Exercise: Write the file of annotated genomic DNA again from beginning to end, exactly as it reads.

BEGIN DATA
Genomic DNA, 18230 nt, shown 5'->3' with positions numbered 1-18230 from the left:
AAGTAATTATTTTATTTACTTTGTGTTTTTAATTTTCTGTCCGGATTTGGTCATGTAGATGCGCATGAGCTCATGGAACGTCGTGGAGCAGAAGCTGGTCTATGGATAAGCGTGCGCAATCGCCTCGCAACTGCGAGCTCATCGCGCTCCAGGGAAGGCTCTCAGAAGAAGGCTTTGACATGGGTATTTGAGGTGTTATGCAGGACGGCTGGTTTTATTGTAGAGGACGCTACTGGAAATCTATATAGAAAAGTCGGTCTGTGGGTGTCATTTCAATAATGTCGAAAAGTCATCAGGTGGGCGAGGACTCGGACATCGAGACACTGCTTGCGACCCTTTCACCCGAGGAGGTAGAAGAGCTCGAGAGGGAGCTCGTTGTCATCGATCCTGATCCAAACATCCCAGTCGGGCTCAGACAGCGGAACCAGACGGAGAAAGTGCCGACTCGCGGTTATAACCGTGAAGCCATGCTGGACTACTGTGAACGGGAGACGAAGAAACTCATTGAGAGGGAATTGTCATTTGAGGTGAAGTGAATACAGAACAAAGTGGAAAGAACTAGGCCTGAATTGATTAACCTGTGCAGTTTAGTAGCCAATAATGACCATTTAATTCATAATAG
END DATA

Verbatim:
Genomic DNA, 18230 nt, shown 5'->3' with positions numbered 1-18230 from the left:
AAGTAATTATTTTATTTACTTTGTGTTTTTAATTTTCTGTCCGGATTTGGTCATGTAGATGCGCATGAGCTCATGGAACGTCGTGGAGCAGAAGCTGGTCTATGGATAAGCGTGCGCAATCGCCTCGCAACTGCGAGCTCATCGCGCTCCAGGGAAGGCTCTCAGAAGAAGGCTTTGACATGGGTATTTGAGGTGTTATGCAGGACGGCTGGTTTTATTGTAGAGGACGCTACTGGAAATCTATATAGAAAAGTCGGTCTGTGGGTGTCATTTCAATAATGTCGAAAAGTCATCAGGTGGGCGAGGACTCGGACATCGAGACACTGCTTGCGACCCTTTCACCCGAGGAGGTAGAAGAGCTCGAGAGGGAGCTCGTTGTCATCGATCCTGATCCAAACATCCCAGTCGGGCTCAGACAGCGGAACCAGACGGAGAAAGTGCCGACTCGCGGTTATAACCGTGAAGCCATGCTGGACTACTGTGAACGGGAGACGAAGAAACTCATTGAGAGGGAATTGTCATTTGAGGTGAAGTGAATACAGAACAAAGTGGAAAGAACTAGGCCTGAATTGATTAACCTGTGCAGTTTAGTAGCCAATAATGACCATTTAATTCATAATAG